8

Did any group in Russia oppose Crimean annexation?

If Yes, I have a few more questions:

  • Were they political groups or non-political groups?
  • What was their objective: only to oppose Putin, or, to show solidarity with Ukraine?
  • Were they arrested?
  • "What was their objective: only to oppose Putin, or to show solidarity with Ukraine?" - that is a false dichotomy. I am not a group, unless you count groups of one, but I oppose the annexation because I believed from the start that it would inevitably lead to economical and moral decline of Russia. – IMil Jul 17 '18 at 4:05
  • @IMil, that is why I explicitly wrote group not individual. Coz, an individual doesn't carry much importance in national politics unless he is affiliated with a group. – user21304 Jul 17 '18 at 7:41
5

Were they political groups or non-political groups?

Both. Yabloko were perhaps the largest official political party that openly opposed the annexation. Ilya Ponomarev(from the Just Russia party) was the only duma(senate) member who openly opposed the annexation, but his views were not collectively supported by the party he was representing. Navalny also expressed opposition to the annexation of Crimea, but did note that realistically he does not expect it to be returned to Ukraine any time soon.

Political parties aside, there was certainly a strong backlash against the annexation and a number of protests took place in the country, though they were not strong enough to stop or revert it. Марш Мира that took place in Moscow in 2014, for instance, had over 25000 participants, most of which were simple citizens and not active party members.

What was their objective: only to oppose Putin, or, to show solidarity with Ukraine?

I'm not aware of any major attempts to garner voters by such claims (and to be honest, with the current views that would be tantamount to political suicide, unless you're trying to muscle in on Navalny's and Yabloko's voters). In case of Yabloko for instance, it fits the existing party's pro-peace pro-EU agenda, although there is no denying that them openly condemning the annexation had brought them new followers.

From my personal observations of the 2014 peace protests, to most people attending them it was a way to express their anger, confusion and frustration with the ivory tower government that pitted two neighbouring countries with strong ethnic, historical and family ties against each other. There were lots of banners blaming Putin and Единая Россия specifically, and yet many people had solidarity/peace signs or carried Ukrainian and Russian flags next to each other.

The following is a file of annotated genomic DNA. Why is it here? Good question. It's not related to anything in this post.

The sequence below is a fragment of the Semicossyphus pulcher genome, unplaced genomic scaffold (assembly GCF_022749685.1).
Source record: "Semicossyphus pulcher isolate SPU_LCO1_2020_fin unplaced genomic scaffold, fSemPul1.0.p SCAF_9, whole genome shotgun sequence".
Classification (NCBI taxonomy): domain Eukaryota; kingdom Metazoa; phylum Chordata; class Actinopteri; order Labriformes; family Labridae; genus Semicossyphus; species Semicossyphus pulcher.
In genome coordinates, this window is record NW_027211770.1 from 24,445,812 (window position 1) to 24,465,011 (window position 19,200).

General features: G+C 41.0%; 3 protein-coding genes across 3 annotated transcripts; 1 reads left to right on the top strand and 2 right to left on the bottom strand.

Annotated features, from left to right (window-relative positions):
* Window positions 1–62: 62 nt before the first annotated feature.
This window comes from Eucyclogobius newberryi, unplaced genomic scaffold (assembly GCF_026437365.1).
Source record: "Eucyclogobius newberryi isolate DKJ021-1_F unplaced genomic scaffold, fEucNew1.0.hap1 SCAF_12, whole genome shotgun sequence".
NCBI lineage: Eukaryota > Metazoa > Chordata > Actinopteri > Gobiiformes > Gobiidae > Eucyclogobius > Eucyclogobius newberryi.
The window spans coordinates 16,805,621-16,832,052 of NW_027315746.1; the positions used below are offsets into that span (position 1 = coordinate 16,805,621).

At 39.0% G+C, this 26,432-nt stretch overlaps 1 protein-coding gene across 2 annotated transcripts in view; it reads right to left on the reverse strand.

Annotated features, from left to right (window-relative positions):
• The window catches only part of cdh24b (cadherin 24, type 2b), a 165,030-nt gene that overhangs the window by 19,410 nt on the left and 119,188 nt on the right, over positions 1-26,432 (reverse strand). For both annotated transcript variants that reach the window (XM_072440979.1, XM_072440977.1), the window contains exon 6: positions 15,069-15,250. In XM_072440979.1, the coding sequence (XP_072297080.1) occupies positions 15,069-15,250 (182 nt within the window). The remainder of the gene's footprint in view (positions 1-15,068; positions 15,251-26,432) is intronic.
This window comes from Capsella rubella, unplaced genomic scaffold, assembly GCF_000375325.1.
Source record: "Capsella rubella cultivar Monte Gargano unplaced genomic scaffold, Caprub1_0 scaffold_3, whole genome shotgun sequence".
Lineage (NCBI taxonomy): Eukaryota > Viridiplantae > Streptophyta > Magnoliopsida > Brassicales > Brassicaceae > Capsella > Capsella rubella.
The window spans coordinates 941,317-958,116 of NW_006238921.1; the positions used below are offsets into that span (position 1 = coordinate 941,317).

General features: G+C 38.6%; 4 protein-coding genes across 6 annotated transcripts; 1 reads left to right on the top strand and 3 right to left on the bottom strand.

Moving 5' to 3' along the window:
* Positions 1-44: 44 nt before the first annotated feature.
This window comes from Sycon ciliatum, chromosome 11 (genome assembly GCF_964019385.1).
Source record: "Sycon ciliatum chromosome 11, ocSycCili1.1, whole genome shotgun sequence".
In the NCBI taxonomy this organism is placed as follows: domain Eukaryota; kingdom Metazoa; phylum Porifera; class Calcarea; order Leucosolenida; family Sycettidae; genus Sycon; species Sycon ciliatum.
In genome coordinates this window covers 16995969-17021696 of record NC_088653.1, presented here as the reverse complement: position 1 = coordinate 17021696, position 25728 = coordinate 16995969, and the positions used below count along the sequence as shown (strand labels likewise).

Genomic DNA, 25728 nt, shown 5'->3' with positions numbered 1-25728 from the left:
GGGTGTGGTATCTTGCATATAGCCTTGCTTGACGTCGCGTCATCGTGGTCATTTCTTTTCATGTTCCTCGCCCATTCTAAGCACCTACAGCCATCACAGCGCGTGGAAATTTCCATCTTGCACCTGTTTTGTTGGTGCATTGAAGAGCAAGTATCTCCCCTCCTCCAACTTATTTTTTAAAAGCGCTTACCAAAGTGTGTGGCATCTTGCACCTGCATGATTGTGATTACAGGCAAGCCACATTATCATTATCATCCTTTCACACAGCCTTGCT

Were they arrested?

Some were, but that heavily depended on where and when they were protesting. The Peace March mentioned above was sanctioned by the local Moscow authorities and saw very few arrests despite the strong police and military presence. Some others, such as the spontaneous day 1 protests, were not, and had a number of participants brutally arrested by the police.

Generally, it appears that most arrests started happening after the annexation where people were for example reported for posts on social networks and put to trial for separatism.

  • 2
    Navalny's notorious "Crimea is no sandwich to give it back and forth" effectively disqualifies him from this race. – bytebuster Jul 16 '18 at 22:18
7

Yes, there were plenty such groups within the Russian opposition. The largest of those is the Yabloko party. Their presidential candidate in 2018 stated that:

Any form of forceful intervention in the internal affairs of Ukraine, as well as the incitement and propaganda of war should be stopped. Commitments to Ukraine's territorial integrity and respect by Russia of its international obligations should be declared at the highest state level.

The party was likewise opposed to the invasion of Crimea back in 2014. To answer your other questions:

Where they political groups or non-political groups?

The annexation of Crimea is inherently a political question, so this question doesn't make sense.

What was their objective: only to oppose Putin, or, to show solidarity with Ukraine?

Different opposition groups within Russia have different motivations, there isn't a single explanation to their actions.

Were they arrested?

Most were not arrested, for example Yavlinskiy openly expressed his opposition to the annexation for several years now and wasn't arrested.

  • 2
    "Most were not arrested" - I'm not sure that's accurate. Do you have citation to back that up? – user4012 Jul 16 '18 at 17:08
  • 3
    @user4012 you have one of the biggest opposition leaders openly saying annexing Crimea was a mistake and he's not in jail. Smaller members of the opposition have likewise expressed their opinion publicly with little retribution. What kind of "citations" could I possibly add? – JonathanReez Jul 16 '18 at 17:35
  • 6
    @user4012 Navalny wasn't arrested because of his Crimea stance. Whether or not opposition activists are arrested in general is a whole different question. – JonathanReez Jul 16 '18 at 18:33
  • 2